Next we tried developing in our own individual sandboxes and then merging code. This is ok for a small project but when you have lots of files and need changes to be pushed between sandboxes it becomes impossible to manage as the only thing worse then force.com development tooling, is force.coms deployment/build tools. No automation its all manual. No easy way to move data between sandboxes either.

Our third approach was to just edit all our VF pages and Apex code in the browser. (not using their embedded editor that shows up in the bottom half of the page because that is buggy and slow) but just using the regular Editor under setup > develop > Apex classes. This worked ok. To supplement this we also had a scheduled job that would download all our code and save it into our SVN repository. We also built a tool that allow us to click a folder on our desktop and zip its contents and deploy it as static resources for us.

However this approach still has its short comings, i.e. it is slow and painful to develop in the cloud, their (salesforce) idea of Development As a Service is crazy. Also we have no real SCM we only have it acting as backups.

Bottom line is force.com is a CRM and not a Development platform, if you can? run, flee, get away from it as fast as you can. Using it for anything apart from a CRM is more trouble then it is worth. Even their Slogan "No Software" makes me laugh everytime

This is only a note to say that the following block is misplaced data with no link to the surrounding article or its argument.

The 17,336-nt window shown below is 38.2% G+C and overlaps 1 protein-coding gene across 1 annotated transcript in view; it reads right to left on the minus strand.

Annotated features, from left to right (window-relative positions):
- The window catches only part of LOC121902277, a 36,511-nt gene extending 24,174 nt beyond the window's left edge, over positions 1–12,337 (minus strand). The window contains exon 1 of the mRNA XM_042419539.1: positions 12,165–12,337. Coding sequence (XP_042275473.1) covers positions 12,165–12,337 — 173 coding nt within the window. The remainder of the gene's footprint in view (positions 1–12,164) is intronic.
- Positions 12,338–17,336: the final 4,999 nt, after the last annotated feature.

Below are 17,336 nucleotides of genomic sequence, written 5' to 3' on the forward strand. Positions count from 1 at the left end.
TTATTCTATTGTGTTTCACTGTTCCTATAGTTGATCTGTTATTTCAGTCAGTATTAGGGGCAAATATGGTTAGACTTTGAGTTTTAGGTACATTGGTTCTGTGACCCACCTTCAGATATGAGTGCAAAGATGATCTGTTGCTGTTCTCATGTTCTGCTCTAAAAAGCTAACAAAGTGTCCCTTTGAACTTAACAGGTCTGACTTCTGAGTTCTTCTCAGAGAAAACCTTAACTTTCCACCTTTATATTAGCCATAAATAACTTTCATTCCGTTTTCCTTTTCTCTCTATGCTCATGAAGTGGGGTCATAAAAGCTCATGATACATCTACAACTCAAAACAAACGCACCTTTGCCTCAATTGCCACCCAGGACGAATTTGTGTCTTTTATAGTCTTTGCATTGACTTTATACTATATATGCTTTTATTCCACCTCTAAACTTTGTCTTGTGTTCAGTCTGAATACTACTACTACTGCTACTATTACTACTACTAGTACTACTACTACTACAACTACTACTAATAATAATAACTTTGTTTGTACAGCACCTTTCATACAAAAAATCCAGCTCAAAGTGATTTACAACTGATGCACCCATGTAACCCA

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Thanks for sharing how your group solved this. I did notice that their web page saving was much faster than their Eclipse plugin. Also, the tool to build/upload the static resources sounds like a great idea! –  Akrikos Aug 6 '10 at 15:32

Take a look at the "Development Lifecycle Guide: Enterprise Development on the Force.com Platform". You can find it on developer.force.com's documentation page.

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The manual basically says the same thing that eyescream says above. –  Akrikos Aug 6 '10 at 15:29

I'm not familiar with force.com, but couldn't you use source control and pull all the files down from force.com into your repository. Then you could all do your work, and merge your changes back into the mainline. Then whenever it's necessary push the mainline up to force.com?

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The problem with that approach is that you need to push the changes into some environment to unit test your code. You can't save and test force.com code locally. This development environment is typically shared, but as eyescream mentions above, it's possible to do some jiggery-pokery using developer accounts. –  Paddyslacker Aug 2 '10 at 18:26